Road signs on Penny Lane in Liverpool have been defaced over claims they are linked to slave merchant James Penny.
The markers had the word Penny blacked out and the word racist written above them on Thursday night.
The city's International Slavery Museum said it was not certain whether the street, which was immortalised in a song by The Beatles in 1967, was named after the 18th Century slave merchant.
A spokeswoman said "more research is needed" to clarify the name's origin.
City tour guide Jackie Spencer, who runs Blue Badge Tour Guides, said she was "absolutely livid".
"It's pure ignorance," she said.
"We've researched it and it has nothing to do with slavery. James Penny was a slave trader, but he had nothing to do with the Penny Lane area."
Local resident Emmett O'Neill, who has helped clean the paint from the signs, said he thought it was "an idiotic act".
"If you want something removed, there's ways and means," he said.
"Defacing Penny Lane signs isn't going to change a lot [and] it's the wrong way to go about things."
Several of the road's signs already had a large amount of graffiti on them, much of it Beatles-related, with one even bearing the signature of Sir Paul McCartney.
Liverpool City Council was criticised by historian Laurence Westgaph on Monday for "not doing enough" to acknowledge the city's links with slavery.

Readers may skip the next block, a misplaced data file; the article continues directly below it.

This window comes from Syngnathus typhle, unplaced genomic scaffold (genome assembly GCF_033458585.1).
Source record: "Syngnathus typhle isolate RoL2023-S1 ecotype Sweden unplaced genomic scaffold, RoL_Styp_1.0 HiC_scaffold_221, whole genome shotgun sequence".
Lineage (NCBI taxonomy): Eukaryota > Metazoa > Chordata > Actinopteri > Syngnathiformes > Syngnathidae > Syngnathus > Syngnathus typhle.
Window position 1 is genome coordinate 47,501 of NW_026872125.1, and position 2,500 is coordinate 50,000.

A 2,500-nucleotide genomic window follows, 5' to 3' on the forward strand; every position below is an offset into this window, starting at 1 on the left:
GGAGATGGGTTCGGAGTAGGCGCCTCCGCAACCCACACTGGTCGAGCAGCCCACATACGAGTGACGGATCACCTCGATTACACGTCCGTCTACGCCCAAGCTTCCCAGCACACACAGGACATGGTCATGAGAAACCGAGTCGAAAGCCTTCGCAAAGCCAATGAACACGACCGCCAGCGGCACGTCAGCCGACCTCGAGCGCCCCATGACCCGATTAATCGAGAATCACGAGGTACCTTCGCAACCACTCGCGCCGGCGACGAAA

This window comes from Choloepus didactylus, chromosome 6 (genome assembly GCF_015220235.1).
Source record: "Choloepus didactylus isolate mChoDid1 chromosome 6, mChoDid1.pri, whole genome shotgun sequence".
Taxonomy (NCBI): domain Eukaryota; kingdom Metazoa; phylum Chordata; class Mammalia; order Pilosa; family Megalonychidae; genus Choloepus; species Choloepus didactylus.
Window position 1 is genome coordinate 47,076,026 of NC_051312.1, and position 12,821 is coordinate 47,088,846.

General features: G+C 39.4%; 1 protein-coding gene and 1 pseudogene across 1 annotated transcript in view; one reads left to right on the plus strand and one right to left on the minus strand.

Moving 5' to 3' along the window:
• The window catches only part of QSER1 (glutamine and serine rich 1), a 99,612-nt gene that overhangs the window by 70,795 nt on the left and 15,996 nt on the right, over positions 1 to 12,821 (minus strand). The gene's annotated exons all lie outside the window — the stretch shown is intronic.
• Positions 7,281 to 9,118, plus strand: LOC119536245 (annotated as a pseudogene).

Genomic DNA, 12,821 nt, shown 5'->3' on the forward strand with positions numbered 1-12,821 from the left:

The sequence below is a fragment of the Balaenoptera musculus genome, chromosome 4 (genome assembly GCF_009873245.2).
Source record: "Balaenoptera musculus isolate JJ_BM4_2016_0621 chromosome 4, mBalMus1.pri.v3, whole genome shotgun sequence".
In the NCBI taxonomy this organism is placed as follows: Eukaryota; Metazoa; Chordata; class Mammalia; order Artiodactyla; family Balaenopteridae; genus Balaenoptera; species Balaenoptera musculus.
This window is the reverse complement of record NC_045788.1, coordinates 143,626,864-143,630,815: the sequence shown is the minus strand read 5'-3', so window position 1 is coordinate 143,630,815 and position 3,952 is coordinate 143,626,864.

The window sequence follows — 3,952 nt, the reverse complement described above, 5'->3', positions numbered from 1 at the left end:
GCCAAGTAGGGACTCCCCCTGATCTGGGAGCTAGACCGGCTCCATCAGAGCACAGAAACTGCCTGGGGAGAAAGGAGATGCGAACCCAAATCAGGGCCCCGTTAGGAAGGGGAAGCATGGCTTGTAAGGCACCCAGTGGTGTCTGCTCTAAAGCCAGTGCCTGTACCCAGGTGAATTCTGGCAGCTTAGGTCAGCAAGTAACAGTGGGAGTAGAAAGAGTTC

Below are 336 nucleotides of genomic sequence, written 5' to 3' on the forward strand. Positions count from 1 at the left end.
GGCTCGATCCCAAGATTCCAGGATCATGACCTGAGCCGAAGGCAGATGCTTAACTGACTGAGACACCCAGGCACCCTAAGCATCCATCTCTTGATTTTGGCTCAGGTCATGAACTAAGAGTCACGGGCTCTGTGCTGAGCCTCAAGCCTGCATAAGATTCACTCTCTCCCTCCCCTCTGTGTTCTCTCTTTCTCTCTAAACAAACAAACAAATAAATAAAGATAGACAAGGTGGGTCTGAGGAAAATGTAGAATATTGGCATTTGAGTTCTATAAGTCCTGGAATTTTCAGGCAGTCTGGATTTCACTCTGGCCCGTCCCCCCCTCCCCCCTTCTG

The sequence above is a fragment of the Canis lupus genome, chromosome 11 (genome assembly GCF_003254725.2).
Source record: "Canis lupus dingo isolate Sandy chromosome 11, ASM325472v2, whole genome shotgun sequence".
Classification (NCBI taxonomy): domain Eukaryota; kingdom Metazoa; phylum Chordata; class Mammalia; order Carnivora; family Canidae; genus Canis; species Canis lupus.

Mr Westgaph said he understood the actions, but added residents should "talk to the council and demand certain things that should have been changed years ago".
The city's mayor, Joe Anderson, said he was "frustrated" by the "defacement of our street signs".
"[It] does nothing to further advance the argument and the debate around Black Lives Matter here in Liverpool," he said.
"It isn't just about the artefacts and street names, it's also about how we change the fundamental things that are causing disadvantage and inequality within our city."
Who was James Penny?
- Liverpool merchant James Penny captained 11 voyages carrying slaves and had his own shipping company, James Penny & Co
- He was one of several Liverpool traders who spoke in favour of slavery at a parliamentary inquiry into the slave trade set up in 1788
- In evidence, he claimed slaves on his ships were allowed to play games, dance and sing and would "sleep better than the gentlemen do on shore"
- When Penny returned to Liverpool, the city's corporation, which was dominated by those with slaving interests, presented him with a silver-plated table centrepiece in gratitude
Source: International Slavery Museum
Liverpool was Europe's most used slave port by 1740 and many of its streets have names linked to slavery.
However, the International Slavery Museum, which includes Penny Lane in its display of street names linked to slavery, said the evidence linking Penny Lane to James Penny was "not conclusive".
"We are actively carrying out research on this particular question and will re-evaluate our display and change if required," a spokeswoman added.